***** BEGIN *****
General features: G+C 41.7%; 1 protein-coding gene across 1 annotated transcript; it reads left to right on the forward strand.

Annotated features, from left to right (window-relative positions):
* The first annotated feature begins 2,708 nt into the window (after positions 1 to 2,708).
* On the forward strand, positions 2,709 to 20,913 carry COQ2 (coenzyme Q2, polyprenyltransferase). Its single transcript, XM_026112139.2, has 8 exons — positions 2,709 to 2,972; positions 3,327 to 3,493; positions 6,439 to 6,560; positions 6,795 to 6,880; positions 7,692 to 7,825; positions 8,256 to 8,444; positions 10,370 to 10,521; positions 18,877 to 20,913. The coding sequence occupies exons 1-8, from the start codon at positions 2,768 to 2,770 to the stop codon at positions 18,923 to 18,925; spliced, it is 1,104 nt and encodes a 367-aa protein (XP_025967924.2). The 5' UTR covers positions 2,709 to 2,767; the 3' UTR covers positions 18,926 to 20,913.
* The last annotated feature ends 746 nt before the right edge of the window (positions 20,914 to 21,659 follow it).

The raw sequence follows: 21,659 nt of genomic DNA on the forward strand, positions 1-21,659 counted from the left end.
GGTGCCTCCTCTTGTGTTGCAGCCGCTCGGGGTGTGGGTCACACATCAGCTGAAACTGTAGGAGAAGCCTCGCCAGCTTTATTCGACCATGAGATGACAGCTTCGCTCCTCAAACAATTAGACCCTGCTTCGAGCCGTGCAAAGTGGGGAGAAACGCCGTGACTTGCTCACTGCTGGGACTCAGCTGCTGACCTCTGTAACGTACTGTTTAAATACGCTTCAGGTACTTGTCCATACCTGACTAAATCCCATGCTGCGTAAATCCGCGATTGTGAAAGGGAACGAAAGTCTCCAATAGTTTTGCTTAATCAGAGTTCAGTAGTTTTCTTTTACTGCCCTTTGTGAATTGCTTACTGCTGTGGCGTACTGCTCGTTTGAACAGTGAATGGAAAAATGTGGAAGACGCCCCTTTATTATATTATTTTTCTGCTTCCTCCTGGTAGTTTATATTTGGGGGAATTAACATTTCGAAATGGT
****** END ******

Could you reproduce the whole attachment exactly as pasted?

General features: G+C 41.7%; 1 protein-coding gene across 1 annotated transcript; it reads left to right on the forward strand.

Annotated features, from left to right (window-relative positions):
* The first annotated feature begins 2,708 nt into the window (after positions 1 to 2,708).
* On the forward strand, positions 2,709 to 20,913 carry COQ2 (coenzyme Q2, polyprenyltransferase). Its single transcript, XM_026112139.2, has 8 exons — positions 2,709 to 2,972; positions 3,327 to 3,493; positions 6,439 to 6,560; positions 6,795 to 6,880; positions 7,692 to 7,825; positions 8,256 to 8,444; positions 10,370 to 10,521; positions 18,877 to 20,913. The coding sequence occupies exons 1-8, from the start codon at positions 2,768 to 2,770 to the stop codon at positions 18,923 to 18,925; spliced, it is 1,104 nt and encodes a 367-aa protein (XP_025967924.2). The 5' UTR covers positions 2,709 to 2,767; the 3' UTR covers positions 18,926 to 20,913.
* The last annotated feature ends 746 nt before the right edge of the window (positions 20,914 to 21,659 follow it).

The raw sequence follows: 21,659 nt of genomic DNA on the forward strand, positions 1-21,659 counted from the left end.
GGTGCCTCCTCTTGTGTTGCAGCCGCTCGGGGTGTGGGTCACACATCAGCTGAAACTGTAGGAGAAGCCTCGCCAGCTTTATTCGACCATGAGATGACAGCTTCGCTCCTCAAACAATTAGACCCTGCTTCGAGCCGTGCAAAGTGGGGAGAAACGCCGTGACTTGCTCACTGCTGGGACTCAGCTGCTGACCTCTGTAACGTACTGTTTAAATACGCTTCAGGTACTTGTCCATACCTGACTAAATCCCATGCTGCGTAAATCCGCGATTGTGAAAGGGAACGAAAGTCTCCAATAGTTTTGCTTAATCAGAGTTCAGTAGTTTTCTTTTACTGCCCTTTGTGAATTGCTTACTGCTGTGGCGTACTGCTCGTTTGAACAGTGAATGGAAAAATGTGGAAGACGCCCCTTTATTATATTATTTTTCTGCTTCCTCCTGGTAGTTTATATTTGGGGGAATTAACATTTCGAAATGGT